A US astronaut and two Russian cosmonauts have landed in Kazakhstan after leaving the International Space Station aboard the same capsule despite heightened antagonism between Moscow and Washington over the conflict in Ukraine.
The Russian Soyuz capsule carrying NASA’s Mark Vande Hei and his cosmonaut peers Anton Shkaplerov and Pyotr Dubrov undocked from the International Space Station at 2:45 am EDT (06:45 GMT) on Wednesday.
They made a safe parachute-assisted landing in Kazakhstan at 7:28 am EDT (11:28 GMT).
Vande Hei, 55, logged a US space-endurance record of 355 consecutive days in orbit, surpassing the previous 340-day record set by astronaut Scott Kelly in 2016, according to NASA.
The all-time world record for the longest single stay in space was set by Russian cosmonaut Valeri Polyakov who spent more than 14 months aboard the Mir space station, returning to Earth in 1995.
Dubrov, 40, who launched to the ISS with Vande Hei last April from the Baikonur Cosmodrome in Kazakhstan, will be completing his first spaceflight, sharing 5,680 Earth orbits and more than 150 million miles in space with Vande Hei, NASA said.
Shkaplerov, 50, just ending his rotation as the latest ISS commander, is a veteran of four missions to the orbital outpost, accumulating 708 total days in space, far exceeding Vande Hei’s 523-day career tally, according to NASA.
The cosmonaut handed over the command of the station to NASA astronaut Tom Marshburn during a change of command ceremony.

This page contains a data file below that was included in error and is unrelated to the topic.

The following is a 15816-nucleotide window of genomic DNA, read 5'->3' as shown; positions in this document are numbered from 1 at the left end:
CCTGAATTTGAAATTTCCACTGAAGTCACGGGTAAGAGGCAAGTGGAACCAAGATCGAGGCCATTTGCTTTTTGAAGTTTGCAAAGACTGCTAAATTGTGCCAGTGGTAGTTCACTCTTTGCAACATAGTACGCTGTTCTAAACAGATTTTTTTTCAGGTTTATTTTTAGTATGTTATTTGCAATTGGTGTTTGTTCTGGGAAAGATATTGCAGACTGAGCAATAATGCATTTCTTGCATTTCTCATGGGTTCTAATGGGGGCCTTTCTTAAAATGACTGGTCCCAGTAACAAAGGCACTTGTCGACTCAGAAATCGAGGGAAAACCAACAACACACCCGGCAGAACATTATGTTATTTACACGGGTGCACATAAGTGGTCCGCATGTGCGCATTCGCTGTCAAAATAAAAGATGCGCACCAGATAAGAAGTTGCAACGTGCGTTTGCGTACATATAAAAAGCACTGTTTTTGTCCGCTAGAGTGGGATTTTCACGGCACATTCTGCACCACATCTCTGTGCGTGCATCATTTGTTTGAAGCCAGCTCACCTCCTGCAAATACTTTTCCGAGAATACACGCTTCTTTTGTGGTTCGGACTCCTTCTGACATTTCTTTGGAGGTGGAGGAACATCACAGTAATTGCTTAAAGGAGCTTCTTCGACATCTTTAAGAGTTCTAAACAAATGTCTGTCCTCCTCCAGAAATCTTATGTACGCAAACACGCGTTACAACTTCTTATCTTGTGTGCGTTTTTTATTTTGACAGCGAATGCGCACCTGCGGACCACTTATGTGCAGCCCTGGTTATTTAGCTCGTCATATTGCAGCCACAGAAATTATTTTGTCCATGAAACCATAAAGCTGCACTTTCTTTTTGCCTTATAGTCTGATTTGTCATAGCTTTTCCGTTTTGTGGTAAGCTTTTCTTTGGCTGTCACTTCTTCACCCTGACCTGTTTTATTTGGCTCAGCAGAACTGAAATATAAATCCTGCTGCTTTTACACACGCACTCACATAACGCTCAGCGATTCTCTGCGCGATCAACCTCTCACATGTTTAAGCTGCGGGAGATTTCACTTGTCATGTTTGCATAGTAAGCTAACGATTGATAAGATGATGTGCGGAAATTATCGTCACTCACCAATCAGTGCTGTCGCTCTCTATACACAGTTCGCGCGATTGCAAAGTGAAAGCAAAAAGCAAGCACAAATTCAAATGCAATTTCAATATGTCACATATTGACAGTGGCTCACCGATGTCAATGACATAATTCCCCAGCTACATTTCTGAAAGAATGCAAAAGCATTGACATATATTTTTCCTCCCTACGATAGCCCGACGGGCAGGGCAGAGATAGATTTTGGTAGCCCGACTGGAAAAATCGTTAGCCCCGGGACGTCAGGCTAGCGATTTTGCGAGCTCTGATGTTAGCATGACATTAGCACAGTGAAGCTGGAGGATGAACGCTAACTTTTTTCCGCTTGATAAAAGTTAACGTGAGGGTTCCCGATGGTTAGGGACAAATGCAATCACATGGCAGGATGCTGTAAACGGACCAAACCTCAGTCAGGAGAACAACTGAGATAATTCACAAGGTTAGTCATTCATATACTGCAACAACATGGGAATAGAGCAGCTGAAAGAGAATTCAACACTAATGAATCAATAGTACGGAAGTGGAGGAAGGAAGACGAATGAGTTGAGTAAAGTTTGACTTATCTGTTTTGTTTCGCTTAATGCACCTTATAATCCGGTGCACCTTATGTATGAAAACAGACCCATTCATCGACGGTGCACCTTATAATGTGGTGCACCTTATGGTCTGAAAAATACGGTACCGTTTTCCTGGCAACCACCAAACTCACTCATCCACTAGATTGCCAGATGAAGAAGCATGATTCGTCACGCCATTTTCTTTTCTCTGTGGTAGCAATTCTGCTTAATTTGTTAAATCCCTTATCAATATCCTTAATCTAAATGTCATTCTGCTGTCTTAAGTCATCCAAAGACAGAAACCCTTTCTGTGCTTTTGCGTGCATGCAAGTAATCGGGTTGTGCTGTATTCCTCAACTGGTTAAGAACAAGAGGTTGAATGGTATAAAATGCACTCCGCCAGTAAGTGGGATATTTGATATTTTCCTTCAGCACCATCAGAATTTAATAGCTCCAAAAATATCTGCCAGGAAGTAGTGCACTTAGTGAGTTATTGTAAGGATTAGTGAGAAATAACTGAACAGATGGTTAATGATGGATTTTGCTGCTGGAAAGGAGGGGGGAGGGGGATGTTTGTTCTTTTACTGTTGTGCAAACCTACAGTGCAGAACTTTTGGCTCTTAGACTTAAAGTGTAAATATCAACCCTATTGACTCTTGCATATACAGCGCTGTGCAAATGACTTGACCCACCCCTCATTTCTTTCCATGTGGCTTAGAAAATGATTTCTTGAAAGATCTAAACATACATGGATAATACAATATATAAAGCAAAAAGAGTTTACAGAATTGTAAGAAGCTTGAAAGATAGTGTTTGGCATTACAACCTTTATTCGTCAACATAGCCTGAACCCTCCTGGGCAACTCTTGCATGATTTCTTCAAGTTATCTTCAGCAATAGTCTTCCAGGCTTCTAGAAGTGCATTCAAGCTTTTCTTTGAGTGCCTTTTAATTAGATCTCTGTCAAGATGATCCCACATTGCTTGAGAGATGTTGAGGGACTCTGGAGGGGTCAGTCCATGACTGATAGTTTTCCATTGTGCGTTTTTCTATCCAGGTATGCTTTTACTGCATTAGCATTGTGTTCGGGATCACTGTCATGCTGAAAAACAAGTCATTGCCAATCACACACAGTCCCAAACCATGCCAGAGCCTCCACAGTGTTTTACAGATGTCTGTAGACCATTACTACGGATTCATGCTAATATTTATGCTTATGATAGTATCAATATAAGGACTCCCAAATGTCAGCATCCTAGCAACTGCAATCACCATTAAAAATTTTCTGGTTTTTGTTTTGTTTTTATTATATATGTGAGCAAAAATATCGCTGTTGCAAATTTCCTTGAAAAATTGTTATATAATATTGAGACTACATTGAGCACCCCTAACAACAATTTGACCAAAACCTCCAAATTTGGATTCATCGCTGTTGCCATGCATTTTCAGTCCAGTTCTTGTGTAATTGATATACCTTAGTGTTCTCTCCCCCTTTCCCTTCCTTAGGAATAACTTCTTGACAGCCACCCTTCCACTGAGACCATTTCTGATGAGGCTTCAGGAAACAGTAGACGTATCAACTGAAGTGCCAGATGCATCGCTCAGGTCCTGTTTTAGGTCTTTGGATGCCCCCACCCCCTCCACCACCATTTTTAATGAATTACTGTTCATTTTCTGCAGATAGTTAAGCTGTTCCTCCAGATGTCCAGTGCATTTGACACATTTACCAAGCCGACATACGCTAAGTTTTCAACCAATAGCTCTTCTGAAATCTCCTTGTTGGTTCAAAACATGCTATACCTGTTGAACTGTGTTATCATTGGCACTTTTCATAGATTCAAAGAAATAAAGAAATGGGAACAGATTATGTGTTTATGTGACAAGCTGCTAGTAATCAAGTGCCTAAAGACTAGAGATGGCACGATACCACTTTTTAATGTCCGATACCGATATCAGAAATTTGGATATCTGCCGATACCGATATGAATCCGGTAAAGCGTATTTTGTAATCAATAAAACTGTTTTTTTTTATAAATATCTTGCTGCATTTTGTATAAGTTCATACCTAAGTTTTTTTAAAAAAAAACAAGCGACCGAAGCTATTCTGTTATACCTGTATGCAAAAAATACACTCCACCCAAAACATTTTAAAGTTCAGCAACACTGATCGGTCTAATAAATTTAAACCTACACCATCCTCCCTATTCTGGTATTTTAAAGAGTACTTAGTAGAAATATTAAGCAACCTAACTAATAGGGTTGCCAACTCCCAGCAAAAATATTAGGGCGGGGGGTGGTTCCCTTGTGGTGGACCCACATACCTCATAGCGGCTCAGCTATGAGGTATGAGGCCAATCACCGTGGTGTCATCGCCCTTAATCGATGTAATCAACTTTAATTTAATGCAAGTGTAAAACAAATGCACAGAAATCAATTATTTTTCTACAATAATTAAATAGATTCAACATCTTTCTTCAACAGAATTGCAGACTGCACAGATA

“Even if people have problems on Earth, on orbit we are one crew and I think ISS is a symbol of friendship and cooperation and the symbol of future of exploration of space,” Shkaplerov said on Tuesday as he handed over the keys.
The joint US-Russian return flight from ISS was closely watched for signs that escalating tensions between Moscow and Washington over the Russian invasion of Ukraine had spilled over into longtime cooperation in space between the two former Cold War adversaries.
Announcing US economic sanctions against Russian President Vladimir Putin’s government on February 24, US President Joe Biden ordered high-tech export restrictions against Moscow that he said were designed to “degrade” Russia’s aerospace industry, including its space programme.
Dmitry Rogozin, director-general of Russian space agency Roscosmos, then lashed out in a series of Twitter posts suggesting the US sanctions could “destroy” ISS teamwork and lead to the space station falling out of orbit.
NASA, for its part, this week said that US and Russian ISS crew members were well aware of events on Earth but are working professionally together without tension.
“For the safety of our astronauts, the working relationship between NASA and our international partners continues,” Bill Nelson, the NASA administrator, said during a speech on Monday. “And that includes the professional relationship between the cosmonauts and our astronauts.”
But other relations in space were fragmented after the Russian-Ukraine war. The European State Agency said it was indefinitely suspending its ExoMars rover mission with partner Roscosmos, Russia’s state corporation, and OneWeb, a UK space constellation, was forced to cancel the launch of its satellites on a Russian rocket.
“It’s a bit awkward the rest of the space industry has been thrown into turmoil by the Ukraine war … and yet at the ISS is as if nothing had happened …[and] they kind of have to, at some level, because they have so much money invested on this, ” astronomer Jonathan McDowell told Al Jazeera.